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Technology transfer from transnational companies in Vietnam is failing to hit the mark.
The Ministry of Planning and Investment (MPI) in association with United Nations Industrial Development Organisation (UNIDO) has just issued a “Vietnam Industrial Investment Report 2011” showing the spillover effect from subsidiaries of transnational companies (TNCs) in Vietnam is lower than stand-alone foreign-invested enterprises (FIEs).
“Stand-alone FIEs are more vertically integrated than TNCs in the host economy and purchase a higher share of their production inputs locally, most likely because they are generally more focused on local market opportunities than TNCs operating in industrial zones and primarily for global exports,” said the report.
Vietnam’s foreign direct investment (FDI) attraction strategy is now shifting to quality from quantity, with the focus on TNCs. So far, some TNCs have built factories in Vietnam like Intel, Samsung or LG. But as most stand-alone FIEs are more engaged in low tech manufacturing than TNCs’ subsidiaries are, this means technology transfer from TNCs to domestic companies does not reach the expectation.
“When we are trying to attract investment from TNCs and hope to enjoy technology from them, these companies have not yet created a linkage with local suppliers. Thus, the technology transfer is limited,” said Dinh Manh Hung, a sen expert at the Subcontracting and Partnership Exchange Centre in Vietnam, set up to link domestic enterprises to large company supply chains.
The report indicated that foreign companies operating in the hi-tech sector import 19.1 per cent of total production input from domestic manufacturers. Meanwhile, this proportion in medium-tech and low-tech sectors was 23.5 and 30.7 per cent, respectively. This meant, technology from foreign firms, if transferred to domestic ones, was mostly in the low-tech manufacturing sectors such as food, textiles, leather and furniture, said Hung.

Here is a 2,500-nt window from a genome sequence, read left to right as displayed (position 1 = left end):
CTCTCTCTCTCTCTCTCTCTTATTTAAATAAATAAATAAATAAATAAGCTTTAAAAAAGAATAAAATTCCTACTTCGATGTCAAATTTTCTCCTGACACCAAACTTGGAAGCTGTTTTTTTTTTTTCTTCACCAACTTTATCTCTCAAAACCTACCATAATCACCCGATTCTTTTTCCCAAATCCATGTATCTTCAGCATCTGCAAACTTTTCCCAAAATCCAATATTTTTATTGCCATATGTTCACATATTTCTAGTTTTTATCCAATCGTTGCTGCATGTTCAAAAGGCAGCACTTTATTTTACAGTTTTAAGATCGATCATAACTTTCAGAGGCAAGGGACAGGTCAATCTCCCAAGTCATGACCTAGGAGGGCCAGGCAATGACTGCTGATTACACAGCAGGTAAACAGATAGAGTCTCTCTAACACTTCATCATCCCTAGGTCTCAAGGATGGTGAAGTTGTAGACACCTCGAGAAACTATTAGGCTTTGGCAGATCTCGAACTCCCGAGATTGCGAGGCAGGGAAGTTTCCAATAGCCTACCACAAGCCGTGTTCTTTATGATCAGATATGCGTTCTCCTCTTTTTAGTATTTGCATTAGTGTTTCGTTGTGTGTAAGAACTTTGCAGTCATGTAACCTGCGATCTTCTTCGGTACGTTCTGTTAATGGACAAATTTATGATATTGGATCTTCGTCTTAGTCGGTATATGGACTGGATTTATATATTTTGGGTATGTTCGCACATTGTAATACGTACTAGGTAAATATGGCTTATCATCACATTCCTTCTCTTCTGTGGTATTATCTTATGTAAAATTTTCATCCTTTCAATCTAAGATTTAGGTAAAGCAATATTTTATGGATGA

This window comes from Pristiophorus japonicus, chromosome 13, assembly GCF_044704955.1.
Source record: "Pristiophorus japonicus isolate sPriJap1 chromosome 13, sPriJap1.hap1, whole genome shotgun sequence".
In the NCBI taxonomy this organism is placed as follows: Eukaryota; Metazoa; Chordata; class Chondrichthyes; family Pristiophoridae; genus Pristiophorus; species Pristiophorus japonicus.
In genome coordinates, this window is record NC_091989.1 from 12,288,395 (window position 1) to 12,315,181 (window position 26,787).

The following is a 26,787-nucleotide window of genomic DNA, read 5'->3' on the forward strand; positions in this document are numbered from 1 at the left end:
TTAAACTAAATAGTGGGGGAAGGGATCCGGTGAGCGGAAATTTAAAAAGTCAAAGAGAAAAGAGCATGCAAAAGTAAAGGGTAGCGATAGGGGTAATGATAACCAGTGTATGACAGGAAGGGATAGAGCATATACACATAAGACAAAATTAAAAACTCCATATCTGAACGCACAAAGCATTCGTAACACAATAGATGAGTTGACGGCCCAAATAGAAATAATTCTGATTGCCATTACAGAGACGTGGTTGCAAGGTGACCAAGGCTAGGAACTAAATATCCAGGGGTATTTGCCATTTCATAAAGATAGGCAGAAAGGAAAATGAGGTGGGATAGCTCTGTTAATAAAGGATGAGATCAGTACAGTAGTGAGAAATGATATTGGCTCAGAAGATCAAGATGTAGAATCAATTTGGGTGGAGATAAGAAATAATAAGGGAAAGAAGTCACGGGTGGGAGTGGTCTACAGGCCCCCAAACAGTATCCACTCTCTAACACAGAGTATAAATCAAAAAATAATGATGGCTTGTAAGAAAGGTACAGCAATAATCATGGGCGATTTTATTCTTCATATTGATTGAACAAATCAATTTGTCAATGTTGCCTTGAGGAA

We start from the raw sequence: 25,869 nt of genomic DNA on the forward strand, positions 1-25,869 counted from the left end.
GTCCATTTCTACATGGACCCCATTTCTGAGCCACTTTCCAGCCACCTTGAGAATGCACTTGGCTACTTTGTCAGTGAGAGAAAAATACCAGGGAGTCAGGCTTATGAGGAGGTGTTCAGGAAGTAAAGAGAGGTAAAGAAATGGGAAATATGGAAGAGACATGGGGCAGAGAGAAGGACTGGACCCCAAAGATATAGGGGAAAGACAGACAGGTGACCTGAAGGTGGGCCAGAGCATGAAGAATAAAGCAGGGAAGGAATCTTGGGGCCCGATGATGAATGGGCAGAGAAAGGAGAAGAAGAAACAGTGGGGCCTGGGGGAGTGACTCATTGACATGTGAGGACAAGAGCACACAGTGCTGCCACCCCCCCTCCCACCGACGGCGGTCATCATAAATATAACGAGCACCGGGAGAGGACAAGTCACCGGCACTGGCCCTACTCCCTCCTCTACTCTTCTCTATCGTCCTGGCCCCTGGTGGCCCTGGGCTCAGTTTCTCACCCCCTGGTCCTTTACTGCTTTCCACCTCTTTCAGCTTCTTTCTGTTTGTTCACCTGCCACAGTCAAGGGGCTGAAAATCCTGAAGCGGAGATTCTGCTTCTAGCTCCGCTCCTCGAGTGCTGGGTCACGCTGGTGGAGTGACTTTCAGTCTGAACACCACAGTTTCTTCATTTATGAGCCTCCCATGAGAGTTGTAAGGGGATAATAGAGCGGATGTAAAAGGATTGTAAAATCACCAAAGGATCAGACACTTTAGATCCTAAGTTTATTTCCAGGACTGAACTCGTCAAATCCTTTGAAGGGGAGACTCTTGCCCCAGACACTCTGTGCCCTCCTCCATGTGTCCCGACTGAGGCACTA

Some 79 per cent of foreign firms referred prices as the main factor hindering them from cooperating with local companies. Meanwhile, 50 per cent reported they had cancelled or not entered into domestic procurement contracts because of the low quality of local products. This is the consequence of underdeveloped supporting industries in Vietnam.
In fact, TNCs’ investment has added Vietnam into the global manufacturing chain and contributed to attract other foreign companies to the country. These enterprises create jobs and help Vietnam to integrate deeper into the global market. However, in terms of technology transfer, a recent Ministry of Industry and Trade (MoIT) report also points out export-oriented TNCs like Intel and Foxconn do not transfer technology to domestic suppliers.
The MoIT added that the investment from big foreign companies over the past years had not yet help Vietnam develop supporting industries because most of them just set up assembling facilities to take the advantage of cheap labour costs.
The MoIT proposed the government to adjust regulations on import and export taxes that would give the investors operating in supporting industries more incentives. But, these incentives will be granted only to foreign investors who build a supporting industry factory to serve the Vietnamese market and use input materials from local markets.